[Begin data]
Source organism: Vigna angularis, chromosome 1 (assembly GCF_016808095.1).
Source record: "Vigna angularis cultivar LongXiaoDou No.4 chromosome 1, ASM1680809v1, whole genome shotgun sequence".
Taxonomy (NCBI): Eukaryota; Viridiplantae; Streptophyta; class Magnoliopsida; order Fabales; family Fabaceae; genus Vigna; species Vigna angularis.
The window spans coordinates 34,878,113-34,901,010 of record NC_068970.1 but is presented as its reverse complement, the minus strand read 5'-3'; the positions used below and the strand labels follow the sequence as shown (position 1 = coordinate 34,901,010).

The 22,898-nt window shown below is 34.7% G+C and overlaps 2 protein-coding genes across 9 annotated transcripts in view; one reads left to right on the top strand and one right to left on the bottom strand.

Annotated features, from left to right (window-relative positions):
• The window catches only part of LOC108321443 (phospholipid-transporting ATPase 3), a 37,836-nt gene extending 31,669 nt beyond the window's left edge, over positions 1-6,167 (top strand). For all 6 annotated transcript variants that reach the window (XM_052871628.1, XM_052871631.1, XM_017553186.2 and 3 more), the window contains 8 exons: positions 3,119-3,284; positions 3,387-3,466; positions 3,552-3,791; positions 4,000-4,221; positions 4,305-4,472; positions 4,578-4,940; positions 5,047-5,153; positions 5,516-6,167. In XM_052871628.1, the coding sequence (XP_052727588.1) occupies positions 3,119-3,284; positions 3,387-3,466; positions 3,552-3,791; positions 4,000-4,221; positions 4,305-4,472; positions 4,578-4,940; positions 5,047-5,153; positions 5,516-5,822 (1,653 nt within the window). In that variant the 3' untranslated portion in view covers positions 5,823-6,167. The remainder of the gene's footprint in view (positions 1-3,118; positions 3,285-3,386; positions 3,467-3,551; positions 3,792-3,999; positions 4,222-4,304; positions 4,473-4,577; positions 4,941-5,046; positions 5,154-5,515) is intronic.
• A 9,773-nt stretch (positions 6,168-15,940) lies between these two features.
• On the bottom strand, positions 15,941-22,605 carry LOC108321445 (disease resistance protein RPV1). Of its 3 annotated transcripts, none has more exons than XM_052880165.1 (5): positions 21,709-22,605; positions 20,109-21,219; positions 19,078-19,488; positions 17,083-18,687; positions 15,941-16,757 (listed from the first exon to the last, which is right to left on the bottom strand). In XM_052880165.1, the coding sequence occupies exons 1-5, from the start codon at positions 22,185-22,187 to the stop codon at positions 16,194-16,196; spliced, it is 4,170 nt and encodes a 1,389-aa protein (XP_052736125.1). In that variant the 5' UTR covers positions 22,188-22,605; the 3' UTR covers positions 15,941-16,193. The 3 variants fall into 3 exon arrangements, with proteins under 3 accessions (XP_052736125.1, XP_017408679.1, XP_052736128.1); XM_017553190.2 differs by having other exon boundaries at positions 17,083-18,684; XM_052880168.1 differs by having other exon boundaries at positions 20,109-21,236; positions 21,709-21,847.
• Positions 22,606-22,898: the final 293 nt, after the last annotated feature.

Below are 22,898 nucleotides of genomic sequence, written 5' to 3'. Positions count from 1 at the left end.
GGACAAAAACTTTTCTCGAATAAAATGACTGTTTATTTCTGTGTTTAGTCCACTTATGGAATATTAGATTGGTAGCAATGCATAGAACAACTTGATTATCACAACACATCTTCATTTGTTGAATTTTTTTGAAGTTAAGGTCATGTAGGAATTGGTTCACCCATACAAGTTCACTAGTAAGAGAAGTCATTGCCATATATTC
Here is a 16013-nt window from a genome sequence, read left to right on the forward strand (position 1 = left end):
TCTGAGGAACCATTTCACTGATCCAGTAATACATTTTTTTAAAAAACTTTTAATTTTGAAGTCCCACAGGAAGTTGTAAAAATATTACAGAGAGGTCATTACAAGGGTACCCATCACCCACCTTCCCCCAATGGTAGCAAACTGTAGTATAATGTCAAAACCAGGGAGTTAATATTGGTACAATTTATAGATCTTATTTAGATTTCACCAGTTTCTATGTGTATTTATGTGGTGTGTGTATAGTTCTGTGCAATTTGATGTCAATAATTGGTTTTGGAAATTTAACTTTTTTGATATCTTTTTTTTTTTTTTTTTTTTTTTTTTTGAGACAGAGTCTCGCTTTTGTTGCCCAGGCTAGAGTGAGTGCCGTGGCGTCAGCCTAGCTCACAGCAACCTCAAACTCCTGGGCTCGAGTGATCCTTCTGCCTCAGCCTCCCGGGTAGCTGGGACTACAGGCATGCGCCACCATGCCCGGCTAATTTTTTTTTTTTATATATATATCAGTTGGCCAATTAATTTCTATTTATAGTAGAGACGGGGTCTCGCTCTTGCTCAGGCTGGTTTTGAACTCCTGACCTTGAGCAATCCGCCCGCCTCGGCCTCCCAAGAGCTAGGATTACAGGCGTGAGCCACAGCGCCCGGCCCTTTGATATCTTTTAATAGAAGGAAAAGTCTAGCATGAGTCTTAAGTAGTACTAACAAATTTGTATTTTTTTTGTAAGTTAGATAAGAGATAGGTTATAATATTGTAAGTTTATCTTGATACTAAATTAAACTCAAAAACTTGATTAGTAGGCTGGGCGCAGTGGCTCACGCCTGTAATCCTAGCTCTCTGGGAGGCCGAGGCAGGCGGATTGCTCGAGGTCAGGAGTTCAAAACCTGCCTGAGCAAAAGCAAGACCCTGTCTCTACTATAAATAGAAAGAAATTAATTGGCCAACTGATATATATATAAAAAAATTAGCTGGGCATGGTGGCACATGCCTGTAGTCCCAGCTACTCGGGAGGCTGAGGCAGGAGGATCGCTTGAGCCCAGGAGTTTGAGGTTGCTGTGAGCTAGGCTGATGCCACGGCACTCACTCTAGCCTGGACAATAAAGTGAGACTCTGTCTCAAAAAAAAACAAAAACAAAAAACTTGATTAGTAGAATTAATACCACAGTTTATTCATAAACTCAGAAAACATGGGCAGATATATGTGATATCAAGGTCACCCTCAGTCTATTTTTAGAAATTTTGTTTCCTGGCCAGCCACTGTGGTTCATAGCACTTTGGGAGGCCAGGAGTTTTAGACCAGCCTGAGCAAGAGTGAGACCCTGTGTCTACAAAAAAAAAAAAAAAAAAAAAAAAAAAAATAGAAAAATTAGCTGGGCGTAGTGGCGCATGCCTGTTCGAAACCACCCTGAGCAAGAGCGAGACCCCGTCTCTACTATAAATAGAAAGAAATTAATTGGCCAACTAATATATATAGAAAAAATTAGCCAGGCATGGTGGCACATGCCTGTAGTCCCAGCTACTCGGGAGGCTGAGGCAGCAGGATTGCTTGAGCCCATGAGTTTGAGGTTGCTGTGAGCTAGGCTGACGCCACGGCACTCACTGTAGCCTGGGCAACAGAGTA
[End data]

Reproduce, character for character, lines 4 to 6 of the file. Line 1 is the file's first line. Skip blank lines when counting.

The window spans coordinates 34,878,113-34,901,010 of record NC_068970.1 but is presented as its reverse complement, the minus strand read 5'-3'; the positions used below and the strand labels follow the sequence as shown (position 1 = coordinate 34,901,010).

The 22,898-nt window shown below is 34.7% G+C and overlaps 2 protein-coding genes across 9 annotated transcripts in view; one reads left to right on the top strand and one right to left on the bottom strand.

Annotated features, from left to right (window-relative positions):